Hydra's Ion Channel Advisors
David E. Clapham, M.D., Ph.D. Scientific Co-founder, Hydra Biosciences
David Clapham is a leader in cell signal transduction, with particular expertise in ion channels and G protein-coupled receptors. As the Aldo R. Casteñada Professor of Cardiovascular Research at Children's Hospital of Boston, he is the hospital's director of Cardiovascular Research. He is also a professor of Neurobiology at Harvard Medical School, and a member of the American Academy of Arts and Sciences and the National Academy of Sciences. Early in his career, David established his independent research laboratory in the Department of Medicine at Brigham and Women's Hospital of Harvard Medical School. He earned an M.D. and Ph.D. in Anatomy/Cell Biology from Emory University School of Medicine and an Electrical Engineering degree at the Georgia Institute of Technology. David was a senior Fulbright Fellow during his postdoctoral training with Erwin Neher at the Max Planck Institute for Biophysical Chemistry in Göttingen, Germany. Dr. Neher is the co-inventor (with B. Sakmann) of the patch clamp technique for which he won a Nobel Prize.
Mark T. Keating, M.D. Scientific Co-Founder, Hydra Biosciences
Mark Keating is a leader in the fields of regenerative biology medicine. He is Global head of Cardiovascular and Metabolic Diseases at the Novartis Institute of BioMedical Research, adjunct professor of Cell Biology at Harvard Medical School, and adjunct professor of Cardiology at Children's Hospital of Boston. In 1989, Dr. Keating established his independent research laboratory in the department of Human Genetics at the University of Utah, the pioneer institution in human molecular genetics and mouse knockout technology, where his work initially focused on the human molecular genetics of cardiovascular disease and later extended to mechanisms of tissue and organ regeneration. He has received numerous awards for his laboratory's internationally recognized work in cardiovascular research including the 2005 Bristol-Myers Squib award for distinguished achievement in cardiovascular disease. Dr. Keating joined Novartis Institutes of BioMedical Research in 2005, founding the Department of Ophthalmology. His group created a pipeline to prevent and treat retinal diseases, including drug candidates that are now achieving success in phase III clinical trials. In 2009, Dr. Keating integrated and rebuilt the Cardiovascular and Metabolic Diseases Departments (CVM) at Novartis, shaping and creating an innovative pipeline aimed at diabetes, arrhythmia, atherosclerosis, and heart failure, including LCZ696, for which an NDA has been filed. He is a member of National Academy of Sciences. He earned his M.D. from The Johns Hopkins University School of Medicine and his bachelor's degree from Princeton University.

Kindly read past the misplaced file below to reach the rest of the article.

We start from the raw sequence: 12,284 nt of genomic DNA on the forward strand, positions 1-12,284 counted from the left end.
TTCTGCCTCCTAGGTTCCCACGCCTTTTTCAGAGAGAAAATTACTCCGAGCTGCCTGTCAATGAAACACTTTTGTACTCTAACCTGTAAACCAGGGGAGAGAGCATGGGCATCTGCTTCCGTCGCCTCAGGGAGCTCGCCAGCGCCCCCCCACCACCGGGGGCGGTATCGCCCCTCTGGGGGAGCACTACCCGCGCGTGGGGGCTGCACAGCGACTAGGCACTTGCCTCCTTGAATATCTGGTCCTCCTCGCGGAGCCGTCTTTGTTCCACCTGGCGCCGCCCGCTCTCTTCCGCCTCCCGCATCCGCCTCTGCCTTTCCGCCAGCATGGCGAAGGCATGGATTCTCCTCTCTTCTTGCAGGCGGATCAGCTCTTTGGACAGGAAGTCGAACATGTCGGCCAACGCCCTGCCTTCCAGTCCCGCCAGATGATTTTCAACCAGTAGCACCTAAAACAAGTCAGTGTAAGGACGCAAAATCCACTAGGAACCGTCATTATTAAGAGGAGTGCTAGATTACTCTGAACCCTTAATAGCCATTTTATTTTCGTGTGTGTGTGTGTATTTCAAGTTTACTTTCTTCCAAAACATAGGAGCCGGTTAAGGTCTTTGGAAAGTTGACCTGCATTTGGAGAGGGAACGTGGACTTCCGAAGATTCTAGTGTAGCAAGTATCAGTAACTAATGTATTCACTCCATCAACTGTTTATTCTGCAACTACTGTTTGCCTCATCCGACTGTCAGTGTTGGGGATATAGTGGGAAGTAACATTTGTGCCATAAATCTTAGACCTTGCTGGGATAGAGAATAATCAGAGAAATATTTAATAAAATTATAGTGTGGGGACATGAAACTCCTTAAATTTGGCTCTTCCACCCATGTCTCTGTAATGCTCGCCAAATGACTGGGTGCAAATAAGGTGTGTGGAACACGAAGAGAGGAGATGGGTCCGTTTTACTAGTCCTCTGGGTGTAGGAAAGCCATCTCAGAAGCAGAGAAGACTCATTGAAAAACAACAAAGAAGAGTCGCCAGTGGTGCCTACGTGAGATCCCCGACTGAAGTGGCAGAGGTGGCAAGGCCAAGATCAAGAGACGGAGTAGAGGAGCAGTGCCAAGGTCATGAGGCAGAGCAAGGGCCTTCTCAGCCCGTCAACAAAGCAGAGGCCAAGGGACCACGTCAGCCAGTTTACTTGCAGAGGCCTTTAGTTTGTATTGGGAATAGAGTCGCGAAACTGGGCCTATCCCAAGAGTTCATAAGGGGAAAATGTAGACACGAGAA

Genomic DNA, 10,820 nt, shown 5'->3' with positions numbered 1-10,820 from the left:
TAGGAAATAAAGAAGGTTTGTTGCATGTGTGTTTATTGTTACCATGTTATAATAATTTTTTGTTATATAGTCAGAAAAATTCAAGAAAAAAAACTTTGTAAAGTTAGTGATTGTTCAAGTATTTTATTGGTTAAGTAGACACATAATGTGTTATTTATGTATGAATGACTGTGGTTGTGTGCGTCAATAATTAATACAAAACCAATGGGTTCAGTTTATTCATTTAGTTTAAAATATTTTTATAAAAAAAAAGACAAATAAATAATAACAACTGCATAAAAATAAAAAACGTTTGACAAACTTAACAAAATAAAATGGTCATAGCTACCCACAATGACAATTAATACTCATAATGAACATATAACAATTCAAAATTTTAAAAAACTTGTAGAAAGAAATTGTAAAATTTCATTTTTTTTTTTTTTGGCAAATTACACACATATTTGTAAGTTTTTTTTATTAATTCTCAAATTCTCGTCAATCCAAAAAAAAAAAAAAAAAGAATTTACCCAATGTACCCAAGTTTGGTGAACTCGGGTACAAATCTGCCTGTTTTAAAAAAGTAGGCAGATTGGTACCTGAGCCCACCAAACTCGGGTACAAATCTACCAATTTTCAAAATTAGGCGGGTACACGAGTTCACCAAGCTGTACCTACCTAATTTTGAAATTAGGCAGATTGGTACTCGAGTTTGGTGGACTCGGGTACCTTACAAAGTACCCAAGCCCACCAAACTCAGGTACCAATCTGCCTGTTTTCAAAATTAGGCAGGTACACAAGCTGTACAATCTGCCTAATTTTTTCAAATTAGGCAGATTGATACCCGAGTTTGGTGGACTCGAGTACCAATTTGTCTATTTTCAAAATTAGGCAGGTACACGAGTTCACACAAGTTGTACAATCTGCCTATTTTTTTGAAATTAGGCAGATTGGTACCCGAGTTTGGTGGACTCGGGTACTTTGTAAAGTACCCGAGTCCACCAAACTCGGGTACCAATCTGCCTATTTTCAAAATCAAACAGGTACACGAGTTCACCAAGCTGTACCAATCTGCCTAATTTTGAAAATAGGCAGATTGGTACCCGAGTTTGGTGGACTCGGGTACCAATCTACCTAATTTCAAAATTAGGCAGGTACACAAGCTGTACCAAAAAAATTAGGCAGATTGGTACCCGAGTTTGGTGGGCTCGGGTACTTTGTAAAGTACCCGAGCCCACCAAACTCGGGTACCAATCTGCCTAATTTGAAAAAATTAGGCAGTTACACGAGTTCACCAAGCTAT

Bruce Bean, Ph.D. Professor of Neurobiology, Harvard Medical School
Dr. Bean received his Ph.D. in Biophysics from the University of Rochester in 1979, did post-doctoral work with Richard W. Tsien at Yale University, and has had faculty appointments at the University of Iowa, the Vollum Institute at Oregon Health Sciences University, and Harvard Medical School, where he is currently Professor of Neurobiology. His work is in the physiology and pharmacology of ion channels in heart and brain. His current work includes studies on TRP channels and voltage-dependent sodium, potassium, and calcium channels in the context of pain and epilepsy.
Sven-Eric Jordt, Ph.D. Associate Professor, Department of Anesthesiology, Duke University School of Medicine Sven-Eric Jordt is Associate Professor in the Department of Anesthesiology at Duke University School of Medicine. His research focuses on TRP ion channels in peripheral sensory neurons and their functions in pain, inflammation, allergies and respiratory health. He identified TRPA1 as a major receptor for chemical irritants and a transducer of inflammation in asthma and other inflammatory conditions. Dr. Jordt holds a Ph.D. in Biochemistry from the Free University Berlin, Germany. Following postdoctoral training at UCSF, Dr. Jordt established his independent laboratory in the Department of Pharmacology at Yale School of Medicine. In 2014 Dr. Jordt relocated his laboratory to Duke University. Dr. Jordt is the recipient of the 2006 Outstanding New Environmental Scientist Award (ONES) from the National Institute of Environmental Health Sciences (NIEHS), the Early Excellence Award from the Sandler Foundation for Asthma Research and the 2007 Presidential Early Career Award for Scientists and Engineers.